Tennyson (from Silent Noise)

Silent Noise was the first book of mine to be published. It is a novella. I’m going to excerpt a chapter here, and leave the link to a YouTube video reading as well. The story behind this chapter, as you’ll find if you watch the video, is interesting. It is basically inspired by my failed attempts to help the homeless population of Salt Lake, the way in which I was blocked by providers from making a difference.

I hope you enjoy it. If you like what you read or hear, feel free to check out the book: http://www.amazon.com/Silent-Noise-Phoenix/dp/1502963450/ref=sr_1_2?s=books&ie=UTF8&qid=1460145931&sr=1-2&keywords=stephan+heard

Here is the link to the video: https://www.youtube.com/watch?v=yxabJ7_Pqe0


Tennyson. Not the poet, mind you, or at least the famous Victorian poet … but certainly he could have been a poet if he’d been human.

Tennyson is a dog. He’s a little small for a golden retriever, but he looks beautiful, his hair golden and shiny, with him panting like crazy.

I pet him. I notice that we are in a more quiet part of the city, specifically in an alley. I had decided to walk through an alley for a change of scenery, and I’m glad I did, because that’s when Tennyson came bounding toward me.

I continue to pet him, and he snuggles up close to me. I imagine he hasn’t been pet or shown affection in quite some time (I can tell he’s been on his own for a while), and that doesn’t stop him from soaking up my attention like a thirsty sponge.

The more I pet him, the more beautiful he seems to me. The more I want to take him with me.

I pet the dog for at least half an hour, and then that’s when he leaves for a little while. I’m thinking that for sure that he has ditched me, but that’s when I decide to name him Tennyson. I have a feeling that was his name before he became homeless.

He then surprises me, though, by coming back with a book tucked between his teeth. He drops it at my feet, and I smile, and he smiles back in his doggie way, wagging his tail.

I pick up the book. It’s titled The Selected Poems of Alfred Lord Tennyson.

I can’t help but feel quite amazed at this. But I know these coincidences happen for a reason. A dog I named Tennyson, and then the poetry of Tennyson, right in my hands.

I flip through the pages. For a moment, I wish that I could hear poetry, because I would have loved to hear the beautiful rhyming of this amazing poet. T.S. Eliot backhands and complisults Tennyson in a passive aggressive way when he says that Tennyson had the most beautiful ear in poetry … but also the stupidest. That, I vehemently disagree with. Nothing stupid about Tennyson’s poetry. He’s right about the beauty, though. You don’t have to be able to hear it to feel the rhythm. It flows smoothly, it flows beautifully.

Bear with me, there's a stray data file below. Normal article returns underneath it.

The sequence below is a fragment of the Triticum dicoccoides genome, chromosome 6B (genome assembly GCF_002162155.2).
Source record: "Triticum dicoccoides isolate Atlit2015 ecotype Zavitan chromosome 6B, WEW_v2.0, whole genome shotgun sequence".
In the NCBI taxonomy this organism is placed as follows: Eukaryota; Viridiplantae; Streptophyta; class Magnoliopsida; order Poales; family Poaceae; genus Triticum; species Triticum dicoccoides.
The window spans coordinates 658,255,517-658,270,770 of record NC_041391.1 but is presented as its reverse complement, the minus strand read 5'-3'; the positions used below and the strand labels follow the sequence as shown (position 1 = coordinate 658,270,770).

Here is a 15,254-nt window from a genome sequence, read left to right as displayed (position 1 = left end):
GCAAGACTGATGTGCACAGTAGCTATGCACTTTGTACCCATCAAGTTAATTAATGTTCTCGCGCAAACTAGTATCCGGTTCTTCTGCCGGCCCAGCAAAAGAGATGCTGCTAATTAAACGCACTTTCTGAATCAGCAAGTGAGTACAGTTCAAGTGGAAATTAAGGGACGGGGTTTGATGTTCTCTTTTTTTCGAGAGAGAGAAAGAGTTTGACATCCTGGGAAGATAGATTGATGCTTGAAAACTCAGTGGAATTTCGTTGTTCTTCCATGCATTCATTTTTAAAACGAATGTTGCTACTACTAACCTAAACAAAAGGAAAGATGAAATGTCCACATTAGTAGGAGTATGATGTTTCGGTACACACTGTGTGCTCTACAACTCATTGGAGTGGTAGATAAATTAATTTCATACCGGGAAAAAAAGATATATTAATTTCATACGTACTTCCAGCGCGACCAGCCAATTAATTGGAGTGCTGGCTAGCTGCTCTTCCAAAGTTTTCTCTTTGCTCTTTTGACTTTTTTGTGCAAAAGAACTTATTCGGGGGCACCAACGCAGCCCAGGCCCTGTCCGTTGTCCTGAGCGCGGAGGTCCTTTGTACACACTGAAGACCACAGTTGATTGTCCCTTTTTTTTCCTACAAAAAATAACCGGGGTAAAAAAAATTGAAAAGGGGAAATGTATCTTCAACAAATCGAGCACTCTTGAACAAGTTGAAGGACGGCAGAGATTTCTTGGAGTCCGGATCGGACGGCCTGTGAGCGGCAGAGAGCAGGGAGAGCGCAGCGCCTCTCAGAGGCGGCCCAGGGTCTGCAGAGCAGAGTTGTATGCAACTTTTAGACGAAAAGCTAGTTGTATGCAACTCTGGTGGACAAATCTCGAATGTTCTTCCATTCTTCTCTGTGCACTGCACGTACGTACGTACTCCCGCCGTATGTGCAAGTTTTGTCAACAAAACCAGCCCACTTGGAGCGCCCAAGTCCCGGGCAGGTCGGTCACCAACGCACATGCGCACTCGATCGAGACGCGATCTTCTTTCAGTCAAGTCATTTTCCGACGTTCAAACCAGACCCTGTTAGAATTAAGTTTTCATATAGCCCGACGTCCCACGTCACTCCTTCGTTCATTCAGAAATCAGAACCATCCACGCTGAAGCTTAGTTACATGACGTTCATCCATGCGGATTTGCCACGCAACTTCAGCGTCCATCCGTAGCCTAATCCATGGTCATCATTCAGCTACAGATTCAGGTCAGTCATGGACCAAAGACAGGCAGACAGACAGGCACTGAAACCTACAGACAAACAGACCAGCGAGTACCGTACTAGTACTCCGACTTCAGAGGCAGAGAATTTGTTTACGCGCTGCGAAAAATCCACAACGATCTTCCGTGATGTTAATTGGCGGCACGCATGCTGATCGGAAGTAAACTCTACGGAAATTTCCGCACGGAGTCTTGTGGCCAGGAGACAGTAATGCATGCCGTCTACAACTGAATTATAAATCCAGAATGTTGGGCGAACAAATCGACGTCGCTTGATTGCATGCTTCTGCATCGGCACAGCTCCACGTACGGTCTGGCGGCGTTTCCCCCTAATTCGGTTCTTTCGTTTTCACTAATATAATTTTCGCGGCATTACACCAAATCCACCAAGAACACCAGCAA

I pet Tennyson for showing me the other Tennyson, and continue to read the book, sitting beside a dog I’d like to call my own. I read one of my favorite poems that Tennyson has written, a selected poem from Idylls of the King, called “Merlin and Vivien.” Good stuff.

Then I read my favorite poem by Tennyson (“The Lady of Shalott”). Yeah, I know, I know, it’s one of his famous poems, one of his more generic and iconic poems, like me saying that my favorite poem by T.S. Eliot (who had the most creatively experimental mind in Modernist literature … but also the dumbest …) is The Waste Land, but it’s all good. Tennyson is a good poet, and he’s one of my favorite Victorian poets.

As I continue reading Tennyson, I can’t help but think of Tennyson’s unique fascination with the tales of King Arthur. There are indeed a lot to work with, and I like how he, with a more modern/Victorian twist, puts those tales in verse, with his own twists.

But obviously there are others, like “The Charge of the Light Brigade.” An interesting poem for sure. Considering the violence of the topic, he writes beautifully, letting the poetry speak for itself. Letting the beauty speak for itself.

Alfred Tennyson: 1809 to 1892.

I’m so immersed in this book by Tennyson, trying to analyze his poetry and feeling a little enigmatic even with all of the mellifluousness and beauty of the poetry, that I haven’t realized that Tennyson has come back and dropped off another book.